• Agent ownership: MNOs rarely have direct agreements with agents, and many agents have nonexclusive arrangements that allow them to sell services on behalf of several different MNOs. This can lead to stiff competition to acquire agents through escalating commissions, which does not bode well for a potentially low-margin business.
  • Agent compensation: Airtime margins for retailers are already slim. How can MNOs make compensation attractive for agents, keep transaction costs low, and still make a profit?
  • Redo know-your-customer (KYC) requirements: Current regulations do not allow MNOs to re-use KYC diligence documentation obtained for issuing SIM cards to issue bank accounts. This takes away a potential cost advantage that MNOs may have had over other payments banks.
  • Translating brand awareness into trust for financial services: While customers are used to doing business with these companies, they have not done their financial business through them. Will customers be willing to make this shift?

Established public sector player-led payments banks

These include the Department of Post (DoP) and National Securities Depository Limited (NSDL).


  • Physical presence: DoP has the largest physical network of access points—over 150,000 post offices across the country, on average one for every 8,000 people. Using this infrastructure creatively could result in significant yields while avoiding unnecessary infrastructure duplication.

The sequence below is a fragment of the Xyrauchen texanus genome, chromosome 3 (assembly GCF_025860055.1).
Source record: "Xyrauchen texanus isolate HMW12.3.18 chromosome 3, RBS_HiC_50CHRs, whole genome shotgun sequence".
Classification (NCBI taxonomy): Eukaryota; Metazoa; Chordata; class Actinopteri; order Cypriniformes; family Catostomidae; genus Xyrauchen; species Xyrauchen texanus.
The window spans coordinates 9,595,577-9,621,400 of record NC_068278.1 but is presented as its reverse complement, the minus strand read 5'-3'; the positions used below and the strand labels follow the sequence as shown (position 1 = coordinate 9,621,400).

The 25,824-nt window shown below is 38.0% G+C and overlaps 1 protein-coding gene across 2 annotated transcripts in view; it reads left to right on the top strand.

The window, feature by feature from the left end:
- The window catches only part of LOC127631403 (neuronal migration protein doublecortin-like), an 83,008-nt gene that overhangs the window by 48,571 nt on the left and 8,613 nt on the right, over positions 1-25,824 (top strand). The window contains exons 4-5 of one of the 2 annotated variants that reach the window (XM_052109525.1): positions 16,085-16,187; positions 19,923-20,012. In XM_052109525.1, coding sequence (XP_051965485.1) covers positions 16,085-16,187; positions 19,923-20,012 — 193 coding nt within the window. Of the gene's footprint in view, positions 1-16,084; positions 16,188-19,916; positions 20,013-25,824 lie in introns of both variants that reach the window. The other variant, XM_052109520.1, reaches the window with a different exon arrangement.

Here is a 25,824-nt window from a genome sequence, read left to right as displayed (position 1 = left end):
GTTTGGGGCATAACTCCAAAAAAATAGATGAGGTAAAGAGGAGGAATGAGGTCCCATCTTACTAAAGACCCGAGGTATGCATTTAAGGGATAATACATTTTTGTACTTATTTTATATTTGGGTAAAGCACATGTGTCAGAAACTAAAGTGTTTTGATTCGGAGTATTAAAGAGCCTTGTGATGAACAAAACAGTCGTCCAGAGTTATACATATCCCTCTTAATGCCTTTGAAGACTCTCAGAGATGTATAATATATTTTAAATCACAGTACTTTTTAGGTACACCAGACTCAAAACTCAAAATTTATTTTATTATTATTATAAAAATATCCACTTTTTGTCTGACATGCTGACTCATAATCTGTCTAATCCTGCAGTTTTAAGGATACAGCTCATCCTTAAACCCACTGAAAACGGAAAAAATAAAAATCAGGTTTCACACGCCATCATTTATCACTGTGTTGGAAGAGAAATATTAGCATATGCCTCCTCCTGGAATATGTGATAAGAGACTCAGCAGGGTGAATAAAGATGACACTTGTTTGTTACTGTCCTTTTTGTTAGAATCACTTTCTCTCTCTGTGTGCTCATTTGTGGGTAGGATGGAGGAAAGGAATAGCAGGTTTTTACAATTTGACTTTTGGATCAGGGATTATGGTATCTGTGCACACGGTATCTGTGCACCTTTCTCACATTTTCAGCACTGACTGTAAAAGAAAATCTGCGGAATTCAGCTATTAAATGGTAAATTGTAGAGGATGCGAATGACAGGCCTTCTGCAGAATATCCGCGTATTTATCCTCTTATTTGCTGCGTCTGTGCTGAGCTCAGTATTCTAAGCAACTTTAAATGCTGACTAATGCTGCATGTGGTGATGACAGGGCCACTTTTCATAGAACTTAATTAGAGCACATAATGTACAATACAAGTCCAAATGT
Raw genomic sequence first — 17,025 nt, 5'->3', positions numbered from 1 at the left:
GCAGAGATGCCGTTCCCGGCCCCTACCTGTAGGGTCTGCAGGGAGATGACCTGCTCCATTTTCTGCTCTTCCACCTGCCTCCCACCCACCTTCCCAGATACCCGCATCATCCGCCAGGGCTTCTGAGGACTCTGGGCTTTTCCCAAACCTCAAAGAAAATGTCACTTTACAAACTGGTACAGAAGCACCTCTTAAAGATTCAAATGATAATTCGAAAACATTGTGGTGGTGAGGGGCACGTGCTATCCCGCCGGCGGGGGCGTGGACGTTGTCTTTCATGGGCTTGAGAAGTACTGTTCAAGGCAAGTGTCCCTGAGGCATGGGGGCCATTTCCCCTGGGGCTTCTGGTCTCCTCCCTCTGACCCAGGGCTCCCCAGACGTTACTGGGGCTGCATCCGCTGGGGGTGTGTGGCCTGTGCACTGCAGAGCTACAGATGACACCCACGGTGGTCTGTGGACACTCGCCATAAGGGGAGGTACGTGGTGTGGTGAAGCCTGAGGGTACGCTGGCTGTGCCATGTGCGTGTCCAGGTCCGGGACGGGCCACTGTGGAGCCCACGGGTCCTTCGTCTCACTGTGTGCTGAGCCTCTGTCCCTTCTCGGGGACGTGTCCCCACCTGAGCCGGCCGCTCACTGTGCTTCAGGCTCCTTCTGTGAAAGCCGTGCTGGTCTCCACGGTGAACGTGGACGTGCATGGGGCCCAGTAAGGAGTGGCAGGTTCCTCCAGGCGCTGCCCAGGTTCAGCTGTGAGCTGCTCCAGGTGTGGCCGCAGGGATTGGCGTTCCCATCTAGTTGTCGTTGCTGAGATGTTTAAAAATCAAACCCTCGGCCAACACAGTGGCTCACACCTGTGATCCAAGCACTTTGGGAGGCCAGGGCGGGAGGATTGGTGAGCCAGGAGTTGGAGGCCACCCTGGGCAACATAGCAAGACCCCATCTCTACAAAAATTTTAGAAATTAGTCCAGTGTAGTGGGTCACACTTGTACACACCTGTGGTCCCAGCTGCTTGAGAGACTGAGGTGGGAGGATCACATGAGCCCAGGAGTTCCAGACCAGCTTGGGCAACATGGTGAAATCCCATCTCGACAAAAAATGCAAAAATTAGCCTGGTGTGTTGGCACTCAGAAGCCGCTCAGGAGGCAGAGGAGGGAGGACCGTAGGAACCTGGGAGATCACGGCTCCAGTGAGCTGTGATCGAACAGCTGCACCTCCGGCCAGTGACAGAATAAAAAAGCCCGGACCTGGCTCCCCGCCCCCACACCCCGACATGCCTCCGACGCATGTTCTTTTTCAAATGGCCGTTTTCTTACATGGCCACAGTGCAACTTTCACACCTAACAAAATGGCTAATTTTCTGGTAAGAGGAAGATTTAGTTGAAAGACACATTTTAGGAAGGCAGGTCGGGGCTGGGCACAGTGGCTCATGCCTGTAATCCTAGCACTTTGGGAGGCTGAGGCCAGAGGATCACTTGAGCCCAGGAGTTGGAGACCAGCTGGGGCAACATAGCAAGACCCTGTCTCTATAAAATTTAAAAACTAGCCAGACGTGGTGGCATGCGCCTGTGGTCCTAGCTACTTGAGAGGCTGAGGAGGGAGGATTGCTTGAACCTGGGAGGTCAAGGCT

• Trust in Government: Consumer surveys in banking repeatedly reveal a tendency to trust government over private institutions.
  • Technology infrastructure: NSDL already has a solid technology infrastructure and works through a network of distribution partners. DoP is accelerating its technology upgrade to existing post offices and has the full backing of the government.


  • Post office as a service provider: DoP has struggled to establish itself as a service provider that is customer friendly and technologically savvy. Like many public sector banks, the post will need to make major improvements in customer service to compete effectively.
  • Limited experience with actual customers: NSDL has so far been a back-end service provider with no direct customer operations. It will need to devise entirely new strategies for branding, outreach and basic financial services to establish a successful payments bank. DoP had a monopoly in many rural areas for its historical services. Banking will be a much more competitive space.

Wild cards

These players are Fino Paytech and Paytm.

Fino Paytech

  • Strengths: Fino is the only corporate business correspondent company in the fray. It has first-hand experience delivering financial inclusion to the unbanked and underserved. It understands low-income customers and the challenges in servicing their financial needs, particularly in rural areas, better than most other players. Through its nonbank financial company, Fino has gained valuable credit product experiences. It has established technology strengths, as well as banking and financial services partnerships.